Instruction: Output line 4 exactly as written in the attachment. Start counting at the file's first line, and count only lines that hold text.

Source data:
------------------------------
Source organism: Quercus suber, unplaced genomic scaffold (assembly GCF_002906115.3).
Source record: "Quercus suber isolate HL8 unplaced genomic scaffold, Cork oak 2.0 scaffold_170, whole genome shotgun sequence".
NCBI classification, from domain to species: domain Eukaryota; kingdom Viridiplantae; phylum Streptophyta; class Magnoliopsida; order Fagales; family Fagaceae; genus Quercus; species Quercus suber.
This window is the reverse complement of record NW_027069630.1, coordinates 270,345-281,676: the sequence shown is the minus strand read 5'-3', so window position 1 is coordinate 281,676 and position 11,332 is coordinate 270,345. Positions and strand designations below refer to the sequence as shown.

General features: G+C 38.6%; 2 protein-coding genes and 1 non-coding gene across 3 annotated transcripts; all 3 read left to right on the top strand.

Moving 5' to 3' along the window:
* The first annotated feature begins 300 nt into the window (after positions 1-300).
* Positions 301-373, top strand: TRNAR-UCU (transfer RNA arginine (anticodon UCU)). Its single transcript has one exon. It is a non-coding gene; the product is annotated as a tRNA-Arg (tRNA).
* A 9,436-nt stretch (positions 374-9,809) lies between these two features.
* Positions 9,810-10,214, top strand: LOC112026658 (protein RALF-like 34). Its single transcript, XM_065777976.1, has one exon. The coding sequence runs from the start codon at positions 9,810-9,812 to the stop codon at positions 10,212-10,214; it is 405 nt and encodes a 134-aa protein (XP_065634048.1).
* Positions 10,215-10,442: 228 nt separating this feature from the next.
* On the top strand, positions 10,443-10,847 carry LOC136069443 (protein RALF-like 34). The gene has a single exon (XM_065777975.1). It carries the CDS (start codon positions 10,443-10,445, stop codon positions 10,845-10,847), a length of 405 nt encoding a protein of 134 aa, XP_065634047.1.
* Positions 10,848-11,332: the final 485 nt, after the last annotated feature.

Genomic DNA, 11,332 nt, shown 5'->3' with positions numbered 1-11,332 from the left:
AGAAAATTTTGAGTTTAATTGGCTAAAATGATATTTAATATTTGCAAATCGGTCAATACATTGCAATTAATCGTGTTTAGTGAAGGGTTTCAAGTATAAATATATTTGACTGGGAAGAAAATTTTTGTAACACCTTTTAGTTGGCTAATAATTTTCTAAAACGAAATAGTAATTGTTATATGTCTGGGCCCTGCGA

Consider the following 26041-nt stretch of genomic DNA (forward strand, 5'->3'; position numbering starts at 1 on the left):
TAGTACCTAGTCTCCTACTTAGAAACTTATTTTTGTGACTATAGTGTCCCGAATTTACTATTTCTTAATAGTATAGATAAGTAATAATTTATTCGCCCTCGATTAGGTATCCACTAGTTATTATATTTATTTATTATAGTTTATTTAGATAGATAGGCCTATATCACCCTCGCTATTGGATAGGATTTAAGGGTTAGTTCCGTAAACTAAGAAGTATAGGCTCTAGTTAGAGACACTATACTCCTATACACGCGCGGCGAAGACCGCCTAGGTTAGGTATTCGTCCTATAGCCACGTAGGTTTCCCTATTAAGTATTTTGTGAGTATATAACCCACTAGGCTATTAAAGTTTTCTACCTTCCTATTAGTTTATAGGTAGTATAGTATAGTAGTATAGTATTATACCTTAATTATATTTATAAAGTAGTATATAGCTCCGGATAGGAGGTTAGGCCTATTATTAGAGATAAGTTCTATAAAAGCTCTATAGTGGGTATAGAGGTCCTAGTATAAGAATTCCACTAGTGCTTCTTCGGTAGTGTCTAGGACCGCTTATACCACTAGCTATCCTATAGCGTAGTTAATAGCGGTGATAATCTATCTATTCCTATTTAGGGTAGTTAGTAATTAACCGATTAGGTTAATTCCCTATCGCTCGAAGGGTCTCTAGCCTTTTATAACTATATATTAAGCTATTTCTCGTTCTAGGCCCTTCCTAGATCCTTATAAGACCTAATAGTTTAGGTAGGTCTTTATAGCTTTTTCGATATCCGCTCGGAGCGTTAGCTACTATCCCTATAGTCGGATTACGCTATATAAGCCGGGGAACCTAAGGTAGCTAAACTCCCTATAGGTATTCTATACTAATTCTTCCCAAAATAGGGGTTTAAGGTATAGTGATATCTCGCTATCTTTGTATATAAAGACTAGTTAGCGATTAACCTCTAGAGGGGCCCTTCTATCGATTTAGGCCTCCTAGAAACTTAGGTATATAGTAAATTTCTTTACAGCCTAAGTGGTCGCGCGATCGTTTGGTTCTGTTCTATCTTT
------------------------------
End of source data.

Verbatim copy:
This window is the reverse complement of record NW_027069630.1, coordinates 270,345-281,676: the sequence shown is the minus strand read 5'-3', so window position 1 is coordinate 281,676 and position 11,332 is coordinate 270,345. Positions and strand designations below refer to the sequence as shown.